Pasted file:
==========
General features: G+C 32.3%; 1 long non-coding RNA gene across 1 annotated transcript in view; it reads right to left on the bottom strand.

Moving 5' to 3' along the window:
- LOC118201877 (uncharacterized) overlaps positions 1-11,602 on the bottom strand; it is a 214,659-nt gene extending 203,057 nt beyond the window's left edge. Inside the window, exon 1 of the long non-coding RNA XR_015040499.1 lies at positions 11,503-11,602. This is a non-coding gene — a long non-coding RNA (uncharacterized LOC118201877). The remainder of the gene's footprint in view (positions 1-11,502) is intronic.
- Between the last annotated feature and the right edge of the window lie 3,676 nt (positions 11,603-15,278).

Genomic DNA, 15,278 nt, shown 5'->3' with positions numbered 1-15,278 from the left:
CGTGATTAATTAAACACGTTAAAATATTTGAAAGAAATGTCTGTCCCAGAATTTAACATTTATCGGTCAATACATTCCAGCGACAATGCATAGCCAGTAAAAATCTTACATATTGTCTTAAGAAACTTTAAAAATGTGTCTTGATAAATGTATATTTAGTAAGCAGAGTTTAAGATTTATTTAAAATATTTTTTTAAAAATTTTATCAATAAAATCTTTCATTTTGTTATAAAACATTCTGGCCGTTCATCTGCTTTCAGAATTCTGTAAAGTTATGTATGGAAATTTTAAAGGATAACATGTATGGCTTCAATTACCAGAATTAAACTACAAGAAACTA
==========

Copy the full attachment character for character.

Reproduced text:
General features: G+C 32.3%; 1 long non-coding RNA gene across 1 annotated transcript in view; it reads right to left on the bottom strand.

Moving 5' to 3' along the window:
- LOC118201877 (uncharacterized) overlaps positions 1-11,602 on the bottom strand; it is a 214,659-nt gene extending 203,057 nt beyond the window's left edge. Inside the window, exon 1 of the long non-coding RNA XR_015040499.1 lies at positions 11,503-11,602. This is a non-coding gene — a long non-coding RNA (uncharacterized LOC118201877). The remainder of the gene's footprint in view (positions 1-11,502) is intronic.
- Between the last annotated feature and the right edge of the window lie 3,676 nt (positions 11,603-15,278).

Genomic DNA, 15,278 nt, shown 5'->3' with positions numbered 1-15,278 from the left:
CGTGATTAATTAAACACGTTAAAATATTTGAAAGAAATGTCTGTCCCAGAATTTAACATTTATCGGTCAATACATTCCAGCGACAATGCATAGCCAGTAAAAATCTTACATATTGTCTTAAGAAACTTTAAAAATGTGTCTTGATAAATGTATATTTAGTAAGCAGAGTTTAAGATTTATTTAAAATATTTTTTTAAAAATTTTATCAATAAAATCTTTCATTTTGTTATAAAACATTCTGGCCGTTCATCTGCTTTCAGAATTCTGTAAAGTTATGTATGGAAATTTTAAAGGATAACATGTATGGCTTCAATTACCAGAATTAAACTACAAGAAACTA